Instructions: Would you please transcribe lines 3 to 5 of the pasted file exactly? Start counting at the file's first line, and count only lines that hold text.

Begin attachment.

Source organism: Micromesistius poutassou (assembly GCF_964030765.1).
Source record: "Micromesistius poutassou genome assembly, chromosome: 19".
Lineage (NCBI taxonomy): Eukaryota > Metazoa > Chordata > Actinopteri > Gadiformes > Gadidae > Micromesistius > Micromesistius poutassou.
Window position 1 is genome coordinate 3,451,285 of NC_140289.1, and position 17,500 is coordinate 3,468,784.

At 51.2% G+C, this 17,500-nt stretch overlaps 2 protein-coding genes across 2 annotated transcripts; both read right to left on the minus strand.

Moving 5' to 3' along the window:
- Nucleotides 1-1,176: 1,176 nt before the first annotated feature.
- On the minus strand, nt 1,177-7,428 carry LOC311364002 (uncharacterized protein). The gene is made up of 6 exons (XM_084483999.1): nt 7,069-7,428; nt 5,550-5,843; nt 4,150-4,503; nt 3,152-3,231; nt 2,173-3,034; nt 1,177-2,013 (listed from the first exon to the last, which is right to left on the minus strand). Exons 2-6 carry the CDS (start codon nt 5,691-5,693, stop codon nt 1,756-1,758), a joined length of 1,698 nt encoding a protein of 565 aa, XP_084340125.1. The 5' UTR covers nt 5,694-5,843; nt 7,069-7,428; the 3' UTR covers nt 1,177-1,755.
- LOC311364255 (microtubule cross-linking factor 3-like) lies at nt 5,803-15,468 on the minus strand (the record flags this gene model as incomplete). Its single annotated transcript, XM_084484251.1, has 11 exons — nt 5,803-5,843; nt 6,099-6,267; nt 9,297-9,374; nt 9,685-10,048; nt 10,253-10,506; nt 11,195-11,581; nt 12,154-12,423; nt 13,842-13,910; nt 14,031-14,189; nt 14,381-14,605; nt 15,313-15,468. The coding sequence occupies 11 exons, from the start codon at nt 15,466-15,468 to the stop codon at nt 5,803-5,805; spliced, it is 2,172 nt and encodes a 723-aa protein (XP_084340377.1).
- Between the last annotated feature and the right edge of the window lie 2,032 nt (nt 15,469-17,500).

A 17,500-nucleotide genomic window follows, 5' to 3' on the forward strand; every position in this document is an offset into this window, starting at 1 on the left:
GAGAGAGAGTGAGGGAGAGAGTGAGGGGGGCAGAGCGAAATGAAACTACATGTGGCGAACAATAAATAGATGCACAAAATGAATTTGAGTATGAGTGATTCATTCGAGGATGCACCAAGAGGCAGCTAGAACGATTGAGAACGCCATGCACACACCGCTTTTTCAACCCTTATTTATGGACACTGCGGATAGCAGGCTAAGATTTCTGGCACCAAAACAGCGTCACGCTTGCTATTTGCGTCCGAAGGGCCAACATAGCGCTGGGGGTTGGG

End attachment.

Lineage (NCBI taxonomy): Eukaryota > Metazoa > Chordata > Actinopteri > Gadiformes > Gadidae > Micromesistius > Micromesistius poutassou.
Window position 1 is genome coordinate 3,451,285 of NC_140289.1, and position 17,500 is coordinate 3,468,784.

At 51.2% G+C, this 17,500-nt stretch overlaps 2 protein-coding genes across 2 annotated transcripts; both read right to left on the minus strand.